Bad bosses shouldn't make jokes if they want to keep their staff happy

 
James Nickerson
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Brent said: I've created an atmosphere here where I'm a friend first, boss second. Probably an entertainer third. (Source: BBC)

As the boss of the Wernham-Hogg Paper Company, David Brent once said: "When people say to me: would you rather be thought of as a funny man or a great boss? My answer's always the same. To me, they're not mutually exclusive."

But he was wrong, according to a new study.

New research from the University of Missouri shows that bad bosses should not make jokes with their staff as it annoys and offends them.

Read more: Are boring bosses the culprit behind the UK's productivity problem?

Typically, bosses who use humour as a means to make their employees more happy will only be successful if the staff have a good relationship with their boss. Those who have a poor relationship will find their staff increasingly dissatisfied.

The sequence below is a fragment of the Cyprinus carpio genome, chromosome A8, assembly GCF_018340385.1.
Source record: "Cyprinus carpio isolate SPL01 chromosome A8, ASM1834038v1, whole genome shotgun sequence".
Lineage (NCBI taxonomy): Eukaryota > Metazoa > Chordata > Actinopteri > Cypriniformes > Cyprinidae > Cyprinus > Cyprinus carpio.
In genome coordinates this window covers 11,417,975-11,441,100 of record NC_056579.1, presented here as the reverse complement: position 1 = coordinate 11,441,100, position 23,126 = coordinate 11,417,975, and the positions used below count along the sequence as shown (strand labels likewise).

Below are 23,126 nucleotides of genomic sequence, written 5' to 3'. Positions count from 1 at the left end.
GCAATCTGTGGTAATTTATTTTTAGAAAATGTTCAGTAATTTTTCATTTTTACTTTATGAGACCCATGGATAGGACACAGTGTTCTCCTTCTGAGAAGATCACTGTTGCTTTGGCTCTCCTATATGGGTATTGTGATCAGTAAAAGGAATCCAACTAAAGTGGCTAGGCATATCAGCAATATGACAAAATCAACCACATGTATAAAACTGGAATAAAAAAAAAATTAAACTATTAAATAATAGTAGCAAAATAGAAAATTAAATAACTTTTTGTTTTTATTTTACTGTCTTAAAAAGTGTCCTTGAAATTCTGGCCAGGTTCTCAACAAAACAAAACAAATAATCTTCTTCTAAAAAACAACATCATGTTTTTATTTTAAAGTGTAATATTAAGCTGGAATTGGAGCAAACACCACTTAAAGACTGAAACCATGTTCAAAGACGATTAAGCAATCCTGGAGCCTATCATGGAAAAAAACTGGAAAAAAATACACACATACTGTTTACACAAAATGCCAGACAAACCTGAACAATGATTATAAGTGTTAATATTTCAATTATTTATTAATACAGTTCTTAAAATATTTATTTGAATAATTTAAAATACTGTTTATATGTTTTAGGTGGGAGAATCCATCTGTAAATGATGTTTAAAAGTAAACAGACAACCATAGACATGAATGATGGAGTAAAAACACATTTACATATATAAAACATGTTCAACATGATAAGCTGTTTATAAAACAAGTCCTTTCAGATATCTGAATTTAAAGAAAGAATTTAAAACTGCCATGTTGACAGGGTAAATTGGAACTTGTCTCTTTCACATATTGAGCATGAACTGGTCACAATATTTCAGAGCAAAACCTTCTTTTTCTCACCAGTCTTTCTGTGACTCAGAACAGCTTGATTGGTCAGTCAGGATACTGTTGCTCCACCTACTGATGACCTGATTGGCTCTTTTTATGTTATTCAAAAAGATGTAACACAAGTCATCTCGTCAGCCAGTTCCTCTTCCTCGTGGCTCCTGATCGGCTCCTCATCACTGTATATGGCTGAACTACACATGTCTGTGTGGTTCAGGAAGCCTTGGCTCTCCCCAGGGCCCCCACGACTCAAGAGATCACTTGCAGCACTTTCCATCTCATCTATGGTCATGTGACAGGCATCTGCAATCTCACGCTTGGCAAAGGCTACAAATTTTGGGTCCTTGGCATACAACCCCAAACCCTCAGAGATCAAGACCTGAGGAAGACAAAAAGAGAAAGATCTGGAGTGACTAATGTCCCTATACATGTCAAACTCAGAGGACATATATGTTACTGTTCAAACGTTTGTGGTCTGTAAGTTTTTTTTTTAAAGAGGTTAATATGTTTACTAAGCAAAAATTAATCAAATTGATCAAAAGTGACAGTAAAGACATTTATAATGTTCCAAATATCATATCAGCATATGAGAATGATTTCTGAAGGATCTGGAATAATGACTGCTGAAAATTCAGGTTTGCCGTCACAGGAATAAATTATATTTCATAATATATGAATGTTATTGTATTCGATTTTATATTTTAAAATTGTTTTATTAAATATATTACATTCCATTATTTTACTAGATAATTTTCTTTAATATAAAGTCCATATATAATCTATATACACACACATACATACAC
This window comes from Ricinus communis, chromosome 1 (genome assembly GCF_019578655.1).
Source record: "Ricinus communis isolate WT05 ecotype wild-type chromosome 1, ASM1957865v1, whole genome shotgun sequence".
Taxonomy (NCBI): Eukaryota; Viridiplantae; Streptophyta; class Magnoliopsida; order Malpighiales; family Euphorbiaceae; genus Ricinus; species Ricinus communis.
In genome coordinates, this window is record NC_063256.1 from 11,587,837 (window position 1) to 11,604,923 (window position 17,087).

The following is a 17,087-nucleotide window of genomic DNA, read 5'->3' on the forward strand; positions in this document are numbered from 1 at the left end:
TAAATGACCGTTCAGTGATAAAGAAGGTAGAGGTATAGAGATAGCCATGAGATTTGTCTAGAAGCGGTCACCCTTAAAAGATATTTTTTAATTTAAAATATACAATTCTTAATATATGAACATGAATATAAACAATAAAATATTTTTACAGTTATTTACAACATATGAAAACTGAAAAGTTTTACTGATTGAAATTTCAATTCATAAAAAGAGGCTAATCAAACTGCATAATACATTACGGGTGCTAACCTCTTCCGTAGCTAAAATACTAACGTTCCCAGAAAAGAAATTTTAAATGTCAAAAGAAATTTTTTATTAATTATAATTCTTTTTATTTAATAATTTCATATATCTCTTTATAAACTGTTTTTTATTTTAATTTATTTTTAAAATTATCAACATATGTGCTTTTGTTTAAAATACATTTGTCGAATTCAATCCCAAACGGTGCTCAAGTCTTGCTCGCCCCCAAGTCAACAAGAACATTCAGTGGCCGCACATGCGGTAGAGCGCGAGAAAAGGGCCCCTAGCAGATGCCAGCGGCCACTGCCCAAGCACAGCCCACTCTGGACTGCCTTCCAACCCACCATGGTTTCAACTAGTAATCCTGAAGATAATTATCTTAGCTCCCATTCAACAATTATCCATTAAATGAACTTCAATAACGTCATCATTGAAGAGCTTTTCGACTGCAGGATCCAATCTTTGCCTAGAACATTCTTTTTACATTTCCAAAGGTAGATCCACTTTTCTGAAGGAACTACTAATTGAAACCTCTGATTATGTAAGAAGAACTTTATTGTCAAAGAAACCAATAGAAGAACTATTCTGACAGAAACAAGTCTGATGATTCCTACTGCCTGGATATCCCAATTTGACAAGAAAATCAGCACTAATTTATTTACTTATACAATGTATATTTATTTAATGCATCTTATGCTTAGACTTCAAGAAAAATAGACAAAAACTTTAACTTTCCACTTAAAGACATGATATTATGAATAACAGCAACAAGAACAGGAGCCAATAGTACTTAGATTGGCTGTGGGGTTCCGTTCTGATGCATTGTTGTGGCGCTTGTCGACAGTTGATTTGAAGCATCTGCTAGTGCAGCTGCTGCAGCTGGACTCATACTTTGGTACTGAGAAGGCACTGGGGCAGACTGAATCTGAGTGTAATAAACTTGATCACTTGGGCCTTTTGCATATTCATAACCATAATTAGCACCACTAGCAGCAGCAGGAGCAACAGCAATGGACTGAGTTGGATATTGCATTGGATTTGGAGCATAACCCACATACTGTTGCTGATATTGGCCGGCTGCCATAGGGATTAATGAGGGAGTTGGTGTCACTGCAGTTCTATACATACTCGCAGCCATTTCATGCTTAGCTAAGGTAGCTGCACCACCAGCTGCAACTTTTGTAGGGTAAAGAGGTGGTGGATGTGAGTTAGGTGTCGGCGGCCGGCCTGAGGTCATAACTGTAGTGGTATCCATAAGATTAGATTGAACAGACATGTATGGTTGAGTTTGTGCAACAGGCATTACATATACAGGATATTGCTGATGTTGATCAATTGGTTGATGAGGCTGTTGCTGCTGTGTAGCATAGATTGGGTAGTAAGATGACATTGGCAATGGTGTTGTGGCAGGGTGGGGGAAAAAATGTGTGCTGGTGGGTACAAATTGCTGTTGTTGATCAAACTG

The research, led by professor Christopher Robert, also runs counter to conventional wisdom that positive humour in the office is good for morale, while negative humour, such as sarcasm, may hamper morale. Robert said:

Generally, people think that positive humour, which is inclusive, is good in leadership, and negative humour, which is aggressive and offensive, is bad

But it turns out the relationship between leader humour and job satisfaction was dependent on the quality of the "leader-subordinate relationship", rather than the kind of humour employed.

Read more: These are the professions with the worst bosses

So what should David Brent and his ilk do? The research recommended that bosses first build a strong relationship through means other than humour, such as fair treatment and feedback, and then use humour as a way to bolster those relationships.

Good luck letting your boss know their jokes aren't funny, mind...

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